Seven members of the federal parliament will have their eligibility tested by the High Court in a three-day hearing starting on Tuesday.
Australia's constitution bans anyone holding dual citizenship from sitting in parliament, in a section aimed at ensuring MPs do not hold split allegiances.
The government will argue the phrase "is a subject or citizen ... of a foreign power" should be seen to refer only to a person who has voluntarily obtained, or retained, that status.
As well, the Solicitor-General Stephen Donaghue will argue it is reasonable that where a person has no knowledge they ever were a foreign citizen, they should not need to take any steps to renounce their citizenship.
Greens senators Larissa Waters and Scott Ludlam have already resigned from parliament over their dual citizenship by birth in Canada and New Zealand, respectively.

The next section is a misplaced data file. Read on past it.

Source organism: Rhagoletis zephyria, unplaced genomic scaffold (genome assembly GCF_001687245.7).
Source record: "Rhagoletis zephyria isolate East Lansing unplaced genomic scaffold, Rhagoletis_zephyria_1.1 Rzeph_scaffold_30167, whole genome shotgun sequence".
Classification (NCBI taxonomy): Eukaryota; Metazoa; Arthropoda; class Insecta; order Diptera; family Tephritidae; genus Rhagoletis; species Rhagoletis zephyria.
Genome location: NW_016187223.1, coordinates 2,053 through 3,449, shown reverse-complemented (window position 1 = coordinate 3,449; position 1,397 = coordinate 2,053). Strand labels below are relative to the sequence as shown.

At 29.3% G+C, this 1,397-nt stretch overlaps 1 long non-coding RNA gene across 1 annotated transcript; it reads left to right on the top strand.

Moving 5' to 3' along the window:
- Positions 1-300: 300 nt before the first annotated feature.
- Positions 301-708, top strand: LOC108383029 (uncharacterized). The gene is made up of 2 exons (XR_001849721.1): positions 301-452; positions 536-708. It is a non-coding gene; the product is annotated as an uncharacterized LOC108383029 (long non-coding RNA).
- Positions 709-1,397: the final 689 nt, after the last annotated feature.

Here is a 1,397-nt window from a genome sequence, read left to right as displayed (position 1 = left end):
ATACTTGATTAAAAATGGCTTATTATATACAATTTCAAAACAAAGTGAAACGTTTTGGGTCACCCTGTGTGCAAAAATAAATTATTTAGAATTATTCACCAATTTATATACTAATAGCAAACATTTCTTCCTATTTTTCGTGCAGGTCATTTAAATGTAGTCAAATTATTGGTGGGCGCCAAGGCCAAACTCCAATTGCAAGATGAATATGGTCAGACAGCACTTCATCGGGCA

India-born One Nation senator Malcolm Roberts is also likely to fall after being found by the High Court in September of not having properly renounced his UK citizenship by descent -through his Welsh father - at the time of his 2016 election nomination.
The government will argue Deputy Prime Minister Barnaby Joyce, former minister Matt Canavan, deputy Nationals leader Fiona Nash and crossbench senator Nick Xenophon will "stand or fall together", given their similar circumstances.
All four were born in Australia but have given sworn evidence they had no knowledge the law of another country had made them citizens by descent.
The case of Mr Joyce will be most closely watched because if he is disqualified the government, which holds a one-seat majority, will face a by-election in his NSW seat of New England.
Prime Minister Malcolm Turnbull is confident, based on the solicitor-general's advice, that Mr Joyce, Senator Nash and Senator Canavan will be cleared.
Senator Xenophon, who found himself to have British citizenship by descent, will leave parliament whatever happens to contest the South Australian state election in March 2018.